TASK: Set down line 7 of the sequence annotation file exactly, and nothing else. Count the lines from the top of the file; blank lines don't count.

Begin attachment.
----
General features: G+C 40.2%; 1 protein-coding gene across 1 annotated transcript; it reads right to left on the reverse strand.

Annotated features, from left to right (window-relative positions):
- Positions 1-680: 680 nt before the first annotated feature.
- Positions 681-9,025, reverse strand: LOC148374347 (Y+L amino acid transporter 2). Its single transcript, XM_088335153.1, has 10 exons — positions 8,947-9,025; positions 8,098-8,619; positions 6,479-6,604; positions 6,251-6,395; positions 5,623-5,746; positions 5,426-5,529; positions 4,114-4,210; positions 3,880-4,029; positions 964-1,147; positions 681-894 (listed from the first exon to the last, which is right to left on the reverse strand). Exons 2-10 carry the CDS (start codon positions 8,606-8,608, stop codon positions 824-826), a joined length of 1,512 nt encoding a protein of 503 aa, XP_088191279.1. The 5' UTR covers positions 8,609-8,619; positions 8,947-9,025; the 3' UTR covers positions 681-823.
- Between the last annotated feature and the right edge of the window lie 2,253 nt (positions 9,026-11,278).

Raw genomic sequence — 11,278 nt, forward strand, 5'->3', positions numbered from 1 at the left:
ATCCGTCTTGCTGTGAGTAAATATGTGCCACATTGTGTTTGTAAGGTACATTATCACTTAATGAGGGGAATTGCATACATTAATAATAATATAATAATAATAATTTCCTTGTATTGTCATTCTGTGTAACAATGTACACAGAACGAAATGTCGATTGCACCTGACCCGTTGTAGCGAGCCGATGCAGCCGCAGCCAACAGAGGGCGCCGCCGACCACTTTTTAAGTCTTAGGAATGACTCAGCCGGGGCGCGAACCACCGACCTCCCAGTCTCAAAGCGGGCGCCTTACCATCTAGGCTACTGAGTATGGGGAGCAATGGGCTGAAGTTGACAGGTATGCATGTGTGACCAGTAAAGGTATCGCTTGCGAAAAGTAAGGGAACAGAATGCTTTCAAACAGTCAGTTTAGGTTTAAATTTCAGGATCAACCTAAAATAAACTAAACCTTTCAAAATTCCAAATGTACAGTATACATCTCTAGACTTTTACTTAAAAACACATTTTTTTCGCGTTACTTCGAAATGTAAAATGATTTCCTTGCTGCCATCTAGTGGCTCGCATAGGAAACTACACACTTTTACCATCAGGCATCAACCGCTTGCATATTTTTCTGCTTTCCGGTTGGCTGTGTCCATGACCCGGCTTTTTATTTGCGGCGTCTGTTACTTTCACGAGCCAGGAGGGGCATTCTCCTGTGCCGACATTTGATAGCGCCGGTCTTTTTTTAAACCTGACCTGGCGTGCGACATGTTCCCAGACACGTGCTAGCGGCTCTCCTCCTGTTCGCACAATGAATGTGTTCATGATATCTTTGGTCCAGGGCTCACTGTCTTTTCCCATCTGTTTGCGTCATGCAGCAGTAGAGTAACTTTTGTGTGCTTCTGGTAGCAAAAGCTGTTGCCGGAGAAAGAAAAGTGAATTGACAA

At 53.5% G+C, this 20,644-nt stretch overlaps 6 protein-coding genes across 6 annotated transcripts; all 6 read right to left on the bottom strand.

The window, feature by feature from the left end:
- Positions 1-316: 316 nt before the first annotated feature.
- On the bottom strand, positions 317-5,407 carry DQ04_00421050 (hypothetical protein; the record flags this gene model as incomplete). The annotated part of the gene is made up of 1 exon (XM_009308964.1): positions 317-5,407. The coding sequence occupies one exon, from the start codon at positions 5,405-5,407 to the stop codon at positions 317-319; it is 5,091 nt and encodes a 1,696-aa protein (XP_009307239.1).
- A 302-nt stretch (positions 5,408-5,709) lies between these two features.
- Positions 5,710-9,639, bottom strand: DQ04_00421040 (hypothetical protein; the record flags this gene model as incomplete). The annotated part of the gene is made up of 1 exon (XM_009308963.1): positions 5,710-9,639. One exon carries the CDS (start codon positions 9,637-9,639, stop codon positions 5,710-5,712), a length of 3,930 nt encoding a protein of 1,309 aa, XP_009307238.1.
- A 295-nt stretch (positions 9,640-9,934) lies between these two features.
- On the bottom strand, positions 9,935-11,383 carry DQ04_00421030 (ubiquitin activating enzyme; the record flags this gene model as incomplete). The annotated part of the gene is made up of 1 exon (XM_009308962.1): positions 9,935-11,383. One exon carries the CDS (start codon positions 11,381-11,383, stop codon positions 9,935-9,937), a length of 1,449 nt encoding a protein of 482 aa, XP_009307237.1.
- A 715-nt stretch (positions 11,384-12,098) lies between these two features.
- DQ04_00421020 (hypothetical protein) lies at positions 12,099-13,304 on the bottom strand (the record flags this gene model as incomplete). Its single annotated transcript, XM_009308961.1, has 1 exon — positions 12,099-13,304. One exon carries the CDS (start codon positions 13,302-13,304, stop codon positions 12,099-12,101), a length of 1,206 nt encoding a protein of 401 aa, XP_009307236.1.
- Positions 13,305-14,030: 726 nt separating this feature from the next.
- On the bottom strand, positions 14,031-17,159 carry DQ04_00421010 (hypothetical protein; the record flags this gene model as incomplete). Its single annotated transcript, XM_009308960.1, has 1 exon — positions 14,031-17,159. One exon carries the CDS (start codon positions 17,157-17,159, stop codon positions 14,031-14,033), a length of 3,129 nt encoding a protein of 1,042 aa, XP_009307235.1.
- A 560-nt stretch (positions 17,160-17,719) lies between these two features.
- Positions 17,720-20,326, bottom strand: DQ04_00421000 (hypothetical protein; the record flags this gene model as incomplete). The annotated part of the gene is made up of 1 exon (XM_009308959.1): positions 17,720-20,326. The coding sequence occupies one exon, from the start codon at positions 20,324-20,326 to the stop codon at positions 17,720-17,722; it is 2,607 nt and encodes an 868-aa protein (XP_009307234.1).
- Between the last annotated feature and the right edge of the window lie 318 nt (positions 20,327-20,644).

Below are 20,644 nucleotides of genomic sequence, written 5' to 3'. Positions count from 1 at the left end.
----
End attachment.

ATCCGTCTTGCTGTGAGTAAATATGTGCCACATTGTGTTTGTAAGGTACATTATCACTTAATGAGGGGAATTGCATACATTAATAATAATATAATAATAATAATTTCCTTGTATTGTCATTCTGTGTAACAATGTACACAGAACGAAATGTCGATTGCACCTGACCCGTTGTAGCGAGCCGATGCAGCCGCAGCCAACAGAGGGCGCCGCCGACCACTTTTTAAGTCTTAGGAATGACTCAGCCGGGGCGCGAACCACCGACCTCCCAGTCTCAAAGCGGGCGCCTTACCATCTAGGCTACTGAGTATGGGGAGCAATGGGCTGAAGTTGACAGGTATGCATGTGTGACCAGTAAAGGTATCGCTTGCGAAAAGTAAGGGAACAGAATGCTTTCAAACAGTCAGTTTAGGTTTAAATTTCAGGATCAACCTAAAATAAACTAAACCTTTCAAAATTCCAAATGTACAGTATACATCTCTAGACTTTTACTTAAAAACACATTTTTTTCGCGTTACTTCGAAATGTAAAATGATTTCCTTGCTGCCATCTAGTGGCTCGCATAGGAAACTACACACTTTTACCATCAGGCATCAACCGCTTGCATATTTTTCTGCTTTCCGGTTGGCTGTGTCCATGACCCGGCTTTTTATTTGCGGCGTCTGTTACTTTCACGAGCCAGGAGGGGCATTCTCCTGTGCCGACATTTGATAGCGCCGGTCTTTTTTTAAACCTGACCTGGCGTGCGACATGTTCCCAGACACGTGCTAGCGGCTCTCCTCCTGTTCGCACAATGAATGTGTTCATGATATCTTTGGTCCAGGGCTCACTGTCTTTTCCCATCTGTTTGCGTCATGCAGCAGTAGAGTAACTTTTGTGTGCTTCTGGTAGCAAAAGCTGTTGCCGGAGAAAGAAAAGTGAATTGACAA